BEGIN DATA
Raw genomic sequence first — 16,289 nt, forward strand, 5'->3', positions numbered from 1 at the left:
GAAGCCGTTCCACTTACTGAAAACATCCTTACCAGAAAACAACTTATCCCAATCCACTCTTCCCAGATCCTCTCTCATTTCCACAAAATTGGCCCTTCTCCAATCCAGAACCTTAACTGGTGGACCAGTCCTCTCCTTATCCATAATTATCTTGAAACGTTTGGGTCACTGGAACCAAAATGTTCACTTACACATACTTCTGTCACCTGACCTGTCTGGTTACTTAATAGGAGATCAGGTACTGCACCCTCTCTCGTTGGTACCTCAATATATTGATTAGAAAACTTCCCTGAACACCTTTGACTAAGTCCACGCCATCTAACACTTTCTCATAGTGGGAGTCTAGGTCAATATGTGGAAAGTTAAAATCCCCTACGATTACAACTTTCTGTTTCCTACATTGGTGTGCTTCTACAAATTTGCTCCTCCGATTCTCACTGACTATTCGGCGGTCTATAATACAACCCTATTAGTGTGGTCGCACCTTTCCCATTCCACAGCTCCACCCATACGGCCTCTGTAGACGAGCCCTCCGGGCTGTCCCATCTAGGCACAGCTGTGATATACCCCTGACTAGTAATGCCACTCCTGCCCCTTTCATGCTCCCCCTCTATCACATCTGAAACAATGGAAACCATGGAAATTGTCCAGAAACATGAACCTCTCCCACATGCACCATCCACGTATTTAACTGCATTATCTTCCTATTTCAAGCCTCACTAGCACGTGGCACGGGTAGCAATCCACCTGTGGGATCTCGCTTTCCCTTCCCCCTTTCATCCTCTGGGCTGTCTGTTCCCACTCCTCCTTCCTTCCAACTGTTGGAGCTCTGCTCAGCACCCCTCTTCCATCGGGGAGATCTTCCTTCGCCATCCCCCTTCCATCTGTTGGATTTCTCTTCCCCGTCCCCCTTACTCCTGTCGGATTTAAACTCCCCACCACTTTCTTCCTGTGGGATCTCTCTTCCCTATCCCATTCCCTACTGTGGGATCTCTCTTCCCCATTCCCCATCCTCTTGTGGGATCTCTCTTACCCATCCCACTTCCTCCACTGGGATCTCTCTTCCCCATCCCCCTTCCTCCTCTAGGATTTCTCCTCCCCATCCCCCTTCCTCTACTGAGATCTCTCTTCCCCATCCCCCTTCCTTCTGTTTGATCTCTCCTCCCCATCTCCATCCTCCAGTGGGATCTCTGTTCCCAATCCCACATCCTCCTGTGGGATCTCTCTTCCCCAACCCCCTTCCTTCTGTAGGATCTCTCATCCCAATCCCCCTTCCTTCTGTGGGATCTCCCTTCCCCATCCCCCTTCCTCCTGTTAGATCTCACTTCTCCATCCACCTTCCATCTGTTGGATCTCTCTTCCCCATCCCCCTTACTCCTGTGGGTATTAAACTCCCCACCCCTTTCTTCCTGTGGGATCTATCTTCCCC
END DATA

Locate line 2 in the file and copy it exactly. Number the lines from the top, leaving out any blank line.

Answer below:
GAAGCCGTTCCACTTACTGAAAACATCCTTACCAGAAAACAACTTATCCCAATCCACTCTTCCCAGATCCTCTCTCATTTCCACAAAATTGGCCCTTCTCCAATCCAGAACCTTAACTGGTGGACCAGTCCTCTCCTTATCCATAATTATCTTGAAACGTTTGGGTCACTGGAACCAAAATGTTCACTTACACATACTTCTGTCACCTGACCTGTCTGGTTACTTAATAGGAGATCAGGTACTGCACCCTCTCTCGTTGGTACCTCAATATATTGATTAGAAAACTTCCCTGAACACCTTTGACTAAGTCCACGCCATCTAACACTTTCTCATAGTGGGAGTCTAGGTCAATATGTGGAAAGTTAAAATCCCCTACGATTACAACTTTCTGTTTCCTACATTGGTGTGCTTCTACAAATTTGCTCCTCCGATTCTCACTGACTATTCGGCGGTCTATAATACAACCCTATTAGTGTGGTCGCACCTTTCCCATTCCACAGCTCCACCCATACGGCCTCTGTAGACGAGCCCTCCGGGCTGTCCCATCTAGGCACAGCTGTGATATACCCCTGACTAGTAATGCCACTCCTGCCCCTTTCATGCTCCCCCTCTATCACATCTGAAACAATGGAAACCATGGAAATTGTCCAGAAACATGAACCTCTCCCACATGCACCATCCACGTATTTAACTGCATTATCTTCCTATTTCAAGCCTCACTAGCACGTGGCACGGGTAGCAATCCACCTGTGGGATCTCGCTTTCCCTTCCCCCTTTCATCCTCTGGGCTGTCTGTTCCCACTCCTCCTTCCTTCCAACTGTTGGAGCTCTGCTCAGCACCCCTCTTCCATCGGGGAGATCTTCCTTCGCCATCCCCCTTCCATCTGTTGGATTTCTCTTCCCCGTCCCCCTTACTCCTGTCGGATTTAAACTCCCCACCACTTTCTTCCTGTGGGATCTCTCTTCCCTATCCCATTCCCTACTGTGGGATCTCTCTTCCCCATTCCCCATCCTCTTGTGGGATCTCTCTTACCCATCCCACTTCCTCCACTGGGATCTCTCTTCCCCATCCCCCTTCCTCCTCTAGGATTTCTCCTCCCCATCCCCCTTCCTCTACTGAGATCTCTCTTCCCCATCCCCCTTCCTTCTGTTTGATCTCTCCTCCCCATCTCCATCCTCCAGTGGGATCTCTGTTCCCAATCCCACATCCTCCTGTGGGATCTCTCTTCCCCAACCCCCTTCCTTCTGTAGGATCTCTCATCCCAATCCCCCTTCCTTCTGTGGGATCTCCCTTCCCCATCCCCCTTCCTCCTGTTAGATCTCACTTCTCCATCCACCTTCCATCTGTTGGATCTCTCTTCCCCATCCCCCTTACTCCTGTGGGTATTAAACTCCCCACCCCTTTCTTCCTGTGGGATCTATCTTCCCC